Although many ovarian masses are discovered incidentally, patients should be asked about any potential symptoms that might be associated with ovarian malignancy, such as persistent abdominal bloating, anorexia, early satiety, pelvic or abdominal pain, or increased urinary urgency and frequency. Clinicians should also assess the patient’s underlying risk by obtaining a thorough family history, especially regarding diagnoses of breast, uterine, colon, or ovarian cancers.
Although the physical examination is relatively insensitive for the diagnoses of ovarian masses, it is important to examine for any associated findings, such as lymphadenopathy. Palpable pelvic masses that are irregular, solid, fixed, nodular, or associated with ascites are particularly concerning for malignancy and should prompt urgent referral to a gynecologic oncologist.
B. Diagnostic Tests and Imaging
Transvaginal ultrasound is the diagnostic test of choice in any premenopausal or postmenopausal woman presenting with an ovarian mass. Ultrasonography should be performed by clinicians with expertise in gynecologic imaging who can provide a thorough description of the morphology and ultrasonographic features of the mass.
Ultrasound detection of a simple cyst is associated with a benign process in 95–99% of postmenopausal women. Simple cysts are characterized by a round or oval shape, a thin wall, posterior acoustic enhancement, anechoic fluid, and an absence of septations or nodules. Complex cysts may have solid components, septations, and papillary projections.
Ovarian masses may be characterized according to the International Ovarian Tumor Analysis (IOTA) “rules” (https://www.iotagroup.org/), which help differentiate benign from malignant ovarian mass processes (sensitivity 95%, specificity 91%). According to the IOTA classification, an ovarian mass is suspicious of being malignant when any of the following features are present: irregular solid tumor, irregular multilocular solid tumor with largest diameter greater than 1 cm, four or more papillary structures, ascites, and prominent blood flow on color Doppler. In 2020, the American College of Radiology developed the Ovarian-Adnexal Reporting and Data System (O-RADS), which applied the IOTA criteria to standardize the reporting of ovarian findings in ultrasound imaging reports and the process of communicating risk of malignancy to providers:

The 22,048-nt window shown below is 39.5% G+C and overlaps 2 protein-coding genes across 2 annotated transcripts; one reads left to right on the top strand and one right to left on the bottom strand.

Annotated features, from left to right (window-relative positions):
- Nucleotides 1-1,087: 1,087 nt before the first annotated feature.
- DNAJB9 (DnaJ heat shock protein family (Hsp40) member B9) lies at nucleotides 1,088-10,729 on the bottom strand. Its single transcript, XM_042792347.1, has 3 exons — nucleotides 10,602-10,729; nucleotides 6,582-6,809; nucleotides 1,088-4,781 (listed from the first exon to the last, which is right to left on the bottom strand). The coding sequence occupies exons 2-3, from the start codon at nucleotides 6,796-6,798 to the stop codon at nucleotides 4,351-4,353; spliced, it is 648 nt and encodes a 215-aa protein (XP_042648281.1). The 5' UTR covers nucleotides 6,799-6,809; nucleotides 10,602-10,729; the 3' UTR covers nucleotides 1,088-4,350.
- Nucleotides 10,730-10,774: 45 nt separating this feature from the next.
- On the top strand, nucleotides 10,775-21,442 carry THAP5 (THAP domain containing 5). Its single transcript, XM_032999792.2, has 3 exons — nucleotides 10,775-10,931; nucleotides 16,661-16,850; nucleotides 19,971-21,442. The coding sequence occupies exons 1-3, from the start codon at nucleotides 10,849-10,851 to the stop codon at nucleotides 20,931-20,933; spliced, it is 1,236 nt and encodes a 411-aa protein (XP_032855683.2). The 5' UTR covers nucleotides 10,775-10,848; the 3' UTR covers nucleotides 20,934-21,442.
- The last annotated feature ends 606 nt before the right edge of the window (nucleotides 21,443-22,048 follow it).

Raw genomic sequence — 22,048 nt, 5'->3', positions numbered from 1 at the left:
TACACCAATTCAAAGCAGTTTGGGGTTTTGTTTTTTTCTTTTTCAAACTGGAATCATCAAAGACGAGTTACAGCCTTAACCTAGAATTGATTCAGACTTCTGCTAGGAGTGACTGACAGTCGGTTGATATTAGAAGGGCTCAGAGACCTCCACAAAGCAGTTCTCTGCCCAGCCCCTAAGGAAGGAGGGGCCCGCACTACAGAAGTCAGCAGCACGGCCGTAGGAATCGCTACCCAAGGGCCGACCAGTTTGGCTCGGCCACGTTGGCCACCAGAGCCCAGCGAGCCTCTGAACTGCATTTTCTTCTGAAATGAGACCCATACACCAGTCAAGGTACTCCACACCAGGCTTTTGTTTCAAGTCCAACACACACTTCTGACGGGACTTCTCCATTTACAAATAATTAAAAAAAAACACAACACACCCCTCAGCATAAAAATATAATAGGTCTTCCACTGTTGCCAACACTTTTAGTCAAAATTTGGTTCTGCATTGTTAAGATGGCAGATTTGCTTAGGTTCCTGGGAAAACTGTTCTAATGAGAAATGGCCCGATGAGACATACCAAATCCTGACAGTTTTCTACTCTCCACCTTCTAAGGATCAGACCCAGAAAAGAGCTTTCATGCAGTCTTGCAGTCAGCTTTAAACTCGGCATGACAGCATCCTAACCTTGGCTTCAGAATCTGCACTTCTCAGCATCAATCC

O-RADS ultrasound 0: adnexal lesions are incompletely characterized due to technical limitations; repeat imaging using ultrasound or MRI as needed.
O-RADS ultrasound 1: 0% risk of malignancy. Simple cysts less than or equal to 3 cm or corpus luteum less than or equal to 3 cm.
O-RADS ultrasound 2: Less than 1% risk of malignancy. Simple cysts greater than 3 cm but less than 10 cm; classic benign lesions less than10 cm (ie mature teratoma, hemorrhagic cysts, endometrioma); non-simple unilocular cyst less than 10 cm.
O-RADS ultrasound 3: 1–10% risk of malignancy. Mature teratoma/hemorrhagic cysts/endometriomas greater than or equal to 10 cm; unilocular cysts with irregular inner wall; multilocular cyst less than 10 cm with smooth inner wall, vascularity color score 1–3; solid smooth lesion of any size with color score of 1.
O-RADS ultrasound 4: 10–50% risk of malignancy. Unilocular cyst with solid component (0–3 papillary projections). Multilocular cysts: greater than 10 cm with smooth inner wall, color score 1–3; any size with smooth inner wall and color score 4; any size with irregular inner wall and/or septation, any color score; with solid component color score 1–2. Solid smooth lesions, any size, color score 2–3.
O-RADS ultrasound 5: greater than 50% risk of malignancy. Unilocular cyst with greater than or equal to 4 papillary projections and any color score. Multilocular cyst with solid component and color score 3–4. Solid smooth lesion, color score 4. Solid irregular lesion, any color score. Peritoneal findings such as ascites or nodules.
If an ovarian mass is suspected of being malignant, the patient should be urgently referred to a gynecologic oncologist.
Serum CA-125 is a biomarker that is expressed by most epithelial ovarian cancers. However, in premenopausal women, its serum level can also be elevated in benign conditions, such as endometriosis, pelvic inflammatory disease, and adenomyosis making it unreliable in the assessment of the risk of ovarian cancer (sensitivity 50–74%, specificity 26–92%). In contrast, in postmenopausal women, serum CA-125 does have utility in differentiating benign conditions from ovarian cancer. A CA-125 value above 35 units/mL is considered abnormal in postmenopausal women, though rising levels on serial determinations are more helpful than a single value.
Serum lactate dehydrogenase (LD), alpha-fetoprotein (AFP), and human chorionic gonadotropin (hCG) may be elevated in germ cell tumors, and these markers should be ordered in premenopausal women (under age 40 years) who have complex ovarian mass on ultrasound imaging.
Although measuring CA-125 can be useful in the evaluation of an ovarian mass, evidence does not support the use of serum CA-125 in routine screening for ovarian cancer in asymptomatic women.